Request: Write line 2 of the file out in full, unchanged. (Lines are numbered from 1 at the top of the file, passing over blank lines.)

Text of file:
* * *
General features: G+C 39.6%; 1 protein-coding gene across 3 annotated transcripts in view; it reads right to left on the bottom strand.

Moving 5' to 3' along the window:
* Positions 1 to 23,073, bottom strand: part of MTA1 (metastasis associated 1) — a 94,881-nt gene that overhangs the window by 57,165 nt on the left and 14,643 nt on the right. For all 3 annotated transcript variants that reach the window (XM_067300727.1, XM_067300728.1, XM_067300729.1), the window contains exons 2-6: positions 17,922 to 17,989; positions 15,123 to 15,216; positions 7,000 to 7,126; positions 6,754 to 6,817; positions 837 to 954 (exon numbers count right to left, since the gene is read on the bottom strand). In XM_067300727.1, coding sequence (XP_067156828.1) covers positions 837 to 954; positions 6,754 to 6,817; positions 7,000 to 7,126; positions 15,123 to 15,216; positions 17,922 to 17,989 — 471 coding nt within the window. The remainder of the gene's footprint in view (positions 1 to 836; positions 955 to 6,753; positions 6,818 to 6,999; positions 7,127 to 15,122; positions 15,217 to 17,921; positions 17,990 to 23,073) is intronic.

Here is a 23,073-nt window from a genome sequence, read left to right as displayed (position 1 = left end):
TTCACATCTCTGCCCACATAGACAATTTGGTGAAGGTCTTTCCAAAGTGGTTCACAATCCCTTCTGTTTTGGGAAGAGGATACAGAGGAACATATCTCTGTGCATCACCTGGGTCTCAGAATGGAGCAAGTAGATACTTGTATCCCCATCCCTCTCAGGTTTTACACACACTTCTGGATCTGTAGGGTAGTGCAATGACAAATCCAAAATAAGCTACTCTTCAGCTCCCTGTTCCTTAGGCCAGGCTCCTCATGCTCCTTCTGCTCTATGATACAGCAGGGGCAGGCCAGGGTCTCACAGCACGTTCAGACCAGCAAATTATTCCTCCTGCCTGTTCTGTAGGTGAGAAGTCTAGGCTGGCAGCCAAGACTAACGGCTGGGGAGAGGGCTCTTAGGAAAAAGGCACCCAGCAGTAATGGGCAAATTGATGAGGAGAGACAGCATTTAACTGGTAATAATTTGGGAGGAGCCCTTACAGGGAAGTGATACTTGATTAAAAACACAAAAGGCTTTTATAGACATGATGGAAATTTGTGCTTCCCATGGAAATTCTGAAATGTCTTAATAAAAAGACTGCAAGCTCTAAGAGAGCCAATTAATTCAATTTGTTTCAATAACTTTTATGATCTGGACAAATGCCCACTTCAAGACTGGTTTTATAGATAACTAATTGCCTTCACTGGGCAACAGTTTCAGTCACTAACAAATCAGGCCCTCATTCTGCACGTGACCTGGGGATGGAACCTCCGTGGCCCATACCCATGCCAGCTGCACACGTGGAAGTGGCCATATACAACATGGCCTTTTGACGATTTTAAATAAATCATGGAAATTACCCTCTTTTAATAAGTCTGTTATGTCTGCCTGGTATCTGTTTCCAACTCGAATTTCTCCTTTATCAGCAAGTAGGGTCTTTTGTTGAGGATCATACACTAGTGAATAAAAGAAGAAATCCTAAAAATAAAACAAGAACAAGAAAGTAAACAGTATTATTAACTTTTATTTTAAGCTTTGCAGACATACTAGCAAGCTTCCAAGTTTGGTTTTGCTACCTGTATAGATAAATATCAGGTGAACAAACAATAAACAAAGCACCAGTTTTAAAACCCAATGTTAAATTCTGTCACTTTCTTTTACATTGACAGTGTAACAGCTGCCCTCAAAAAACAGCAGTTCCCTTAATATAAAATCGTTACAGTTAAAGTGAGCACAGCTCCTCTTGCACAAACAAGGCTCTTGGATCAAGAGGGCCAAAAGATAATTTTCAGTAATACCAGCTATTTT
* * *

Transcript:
Moving 5' to 3' along the window: